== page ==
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HM Queen Margherita of Italy, wife of King Umberto I and first Queen of Italy. Elder child of the Duke of Genova, younger brother of Vittorio Emanuel II (King of Sardinia and first King of Italy) and Princess Elizabeth of Saxony, she married the then Prince of Piemonte in Turin, on the 22nd April 1868. Her passion for jewels and especially for pearls was as well known as her glamour and her perfect taste. The jewels worn by the Queen will be described in the subsequent pages.

An extremely regal picture of Queen Margherita, who transformed the dull Italian Court in the most regal of Europe and the parties thrown by her became legend, such as the celebrations on the occasion of her Silver Wedding Anniversary and the 15th anniversary of King Umberto I’s reign, in 1893, attended by TIM The Emperor and Empress of Germany, HM The Queen of Portugal, TIH Grand-Duke and Grand-Duchess Vladimir of Russia, HRH The Duke of York, among others many others.

HM King Umberto I, the second King of Italy, son of King Vittorio Emanuele II of Italy, King of Sardinia and first King of Italy, and Queen Adelheid of Sardinia, born Archduchess of Austria. King Umberto became King of Italy on the death of his father, in 1878. He reigned until his own death, on the 29th July 1900, when he was assassinated in Monza.

Queen Margherita’s passion for pearls became legendary and she would rarely be seen without some pearls of her enormous and most exquisite collection. One of her necklaces, with 280 pearls, came from Queen Maria Adelheid of Sardinia, born Archduchess of Austria, the late wife of her father-in-law, King Vittorio Emanuele II. It had been bought in Prague by Maria Adelheid’s brother, Archduke Leopold. Another and even more impressive necklace was actually formed by several necklaces given in four years by her husband, King Umberto, and was fomed by 684 pearls!

In this picture, apart of the splendid pearls, the Queen wears the magnificent and most elegant diadem part of the Jewels of the Crown created by Royal Jeweller Musy in 1883. Commissioned by King Umberto, it was made with old diamonds and pearls from the Jewels of the Crown and with some of Queen Margherita’s own pearls. The diadem incorporates 541 diamonds, 11 pear-shaped pearls as spikes and 64 other pearls. The Queen also wears the two stunning diamond bracelets, totalling 1034 diamonds mounted in gold and silver, created by Musy on the occasion of the Royal Wedding in 1868.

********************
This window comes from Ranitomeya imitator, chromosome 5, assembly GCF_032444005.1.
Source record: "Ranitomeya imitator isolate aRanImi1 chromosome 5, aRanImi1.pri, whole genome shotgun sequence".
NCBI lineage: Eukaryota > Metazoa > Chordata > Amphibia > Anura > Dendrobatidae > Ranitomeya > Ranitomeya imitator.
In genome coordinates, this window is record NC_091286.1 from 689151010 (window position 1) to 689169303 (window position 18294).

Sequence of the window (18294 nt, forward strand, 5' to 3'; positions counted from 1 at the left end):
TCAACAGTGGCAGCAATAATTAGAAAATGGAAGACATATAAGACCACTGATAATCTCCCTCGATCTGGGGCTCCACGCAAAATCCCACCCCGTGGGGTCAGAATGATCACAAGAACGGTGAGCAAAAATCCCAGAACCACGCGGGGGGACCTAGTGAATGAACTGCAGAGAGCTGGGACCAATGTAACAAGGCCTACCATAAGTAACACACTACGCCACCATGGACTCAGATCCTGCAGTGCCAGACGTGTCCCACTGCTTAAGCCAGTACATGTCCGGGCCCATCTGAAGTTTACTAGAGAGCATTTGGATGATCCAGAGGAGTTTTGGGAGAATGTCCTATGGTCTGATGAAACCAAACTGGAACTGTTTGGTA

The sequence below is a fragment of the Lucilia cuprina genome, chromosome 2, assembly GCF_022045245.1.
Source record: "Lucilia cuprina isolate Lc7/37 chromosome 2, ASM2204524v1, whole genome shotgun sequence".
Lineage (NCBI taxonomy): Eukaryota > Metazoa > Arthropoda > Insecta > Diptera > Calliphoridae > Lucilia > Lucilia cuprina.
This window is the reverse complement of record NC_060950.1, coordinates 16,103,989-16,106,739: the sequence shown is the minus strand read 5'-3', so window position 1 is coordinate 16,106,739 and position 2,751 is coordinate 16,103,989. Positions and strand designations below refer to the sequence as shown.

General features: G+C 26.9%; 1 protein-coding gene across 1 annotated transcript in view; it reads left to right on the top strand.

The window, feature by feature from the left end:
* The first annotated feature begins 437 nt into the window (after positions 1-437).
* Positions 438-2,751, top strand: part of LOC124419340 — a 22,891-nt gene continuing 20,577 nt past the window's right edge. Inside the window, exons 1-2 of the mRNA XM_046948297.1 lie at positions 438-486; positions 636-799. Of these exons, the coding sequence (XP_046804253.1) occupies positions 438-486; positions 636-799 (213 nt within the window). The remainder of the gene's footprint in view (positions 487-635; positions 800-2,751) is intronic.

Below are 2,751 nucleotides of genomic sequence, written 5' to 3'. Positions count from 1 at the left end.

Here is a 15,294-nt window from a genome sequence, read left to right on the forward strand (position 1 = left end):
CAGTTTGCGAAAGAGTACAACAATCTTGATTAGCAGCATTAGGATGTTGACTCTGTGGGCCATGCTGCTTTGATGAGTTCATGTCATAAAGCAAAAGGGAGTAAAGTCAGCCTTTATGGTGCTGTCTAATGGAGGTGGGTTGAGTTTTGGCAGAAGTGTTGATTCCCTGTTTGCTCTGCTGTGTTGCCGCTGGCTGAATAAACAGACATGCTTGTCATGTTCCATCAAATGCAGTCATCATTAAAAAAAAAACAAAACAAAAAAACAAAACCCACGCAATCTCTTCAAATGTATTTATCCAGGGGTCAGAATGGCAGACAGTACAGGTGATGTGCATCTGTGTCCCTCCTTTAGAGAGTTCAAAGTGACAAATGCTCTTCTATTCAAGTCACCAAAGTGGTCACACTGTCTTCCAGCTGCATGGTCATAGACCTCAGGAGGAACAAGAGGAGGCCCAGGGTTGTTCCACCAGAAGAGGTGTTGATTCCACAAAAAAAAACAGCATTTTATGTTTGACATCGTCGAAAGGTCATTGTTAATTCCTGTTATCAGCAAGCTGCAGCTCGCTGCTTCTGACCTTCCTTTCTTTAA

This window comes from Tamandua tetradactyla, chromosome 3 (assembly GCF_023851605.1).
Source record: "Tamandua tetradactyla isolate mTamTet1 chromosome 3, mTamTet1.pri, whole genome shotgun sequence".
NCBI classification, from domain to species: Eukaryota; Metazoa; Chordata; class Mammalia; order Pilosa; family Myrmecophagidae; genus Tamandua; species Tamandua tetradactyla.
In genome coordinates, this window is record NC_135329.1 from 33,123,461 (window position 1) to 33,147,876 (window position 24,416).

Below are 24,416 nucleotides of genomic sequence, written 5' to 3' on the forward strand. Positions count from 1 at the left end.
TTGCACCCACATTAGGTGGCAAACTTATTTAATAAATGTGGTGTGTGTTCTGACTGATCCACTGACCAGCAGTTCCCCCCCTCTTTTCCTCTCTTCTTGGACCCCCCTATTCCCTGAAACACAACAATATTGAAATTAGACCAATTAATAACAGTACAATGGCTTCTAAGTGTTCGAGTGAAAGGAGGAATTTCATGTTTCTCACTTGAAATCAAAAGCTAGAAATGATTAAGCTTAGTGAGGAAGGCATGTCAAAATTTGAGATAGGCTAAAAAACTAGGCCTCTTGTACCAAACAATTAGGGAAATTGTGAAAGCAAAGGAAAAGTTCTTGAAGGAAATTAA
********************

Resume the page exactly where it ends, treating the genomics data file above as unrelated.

A painting of Queen Margherita wearing some of pieces of the emerald and diamond parure, along with other diamonds and pearls. The emerald parure was actually formed by a diadem, a necklace, a brooch and earrings. The diadem, not worn on this picture, was later broken and the stones worn on other pieces. The parure had been mounted in Austrian jeweller Delsotto, jeweller of some members of the Imperial Family, and had been a wedding present of King Carlo Alberto of Sardinia to his daughter-in-law, Archduchess Maria Adelheid of Austria. The brooch of the parure is worn by the Queen on her hair, while on her dress lies a second diamond and emerald brooch, a Christmas present of King Umberto.

A rather charming picture of the Queen Mother of Italy, wearing another of her beautiful tiaras and many of her pearls, in the middle of superb black lace. Few days after the assassination of King Umberto, Queen Margherita passed all the Jewels of the Crown to the new Queen Elena, her daughter-in-law, wife of the new King Vittorio Emanuele III, but retained her personal collection, including several tiaras. Only a few months after her husband’s death, the new Queen Mother returned in splendour to Rome and her son installed her in a Palace, where she maintained a Court with more protocol than the one of the King, some say with as many protocol as the Papal Court at the Vatican.

Among those tiaras the Queen Mother retained was not yet this splendid example of the finest jewellery, a tiara of diamonds and pearls that can be mounted in eight different forms. It was commission by Queen Margherita herself on the occasion of the birth of her grandson Umberto, the new Prince of Piemonte, in 1904. Musy was once again in charge of the work, broking several of Queen Margherita’s jewels to create the new diadem, which was worn for the first time at the baptism of the Prince, at the Royal Palace of the Quirinale. On the death of Queen Margherita in 1926, the tiara was left to the Prince of Piemonte, who gave it to his wife on their wedding day. The Princess, later Queen Maria José, wore it most frequently and later passed it to Princess Marina of Naples.

Closeup of the magnificent diamond and pearl diadem created by Musy.

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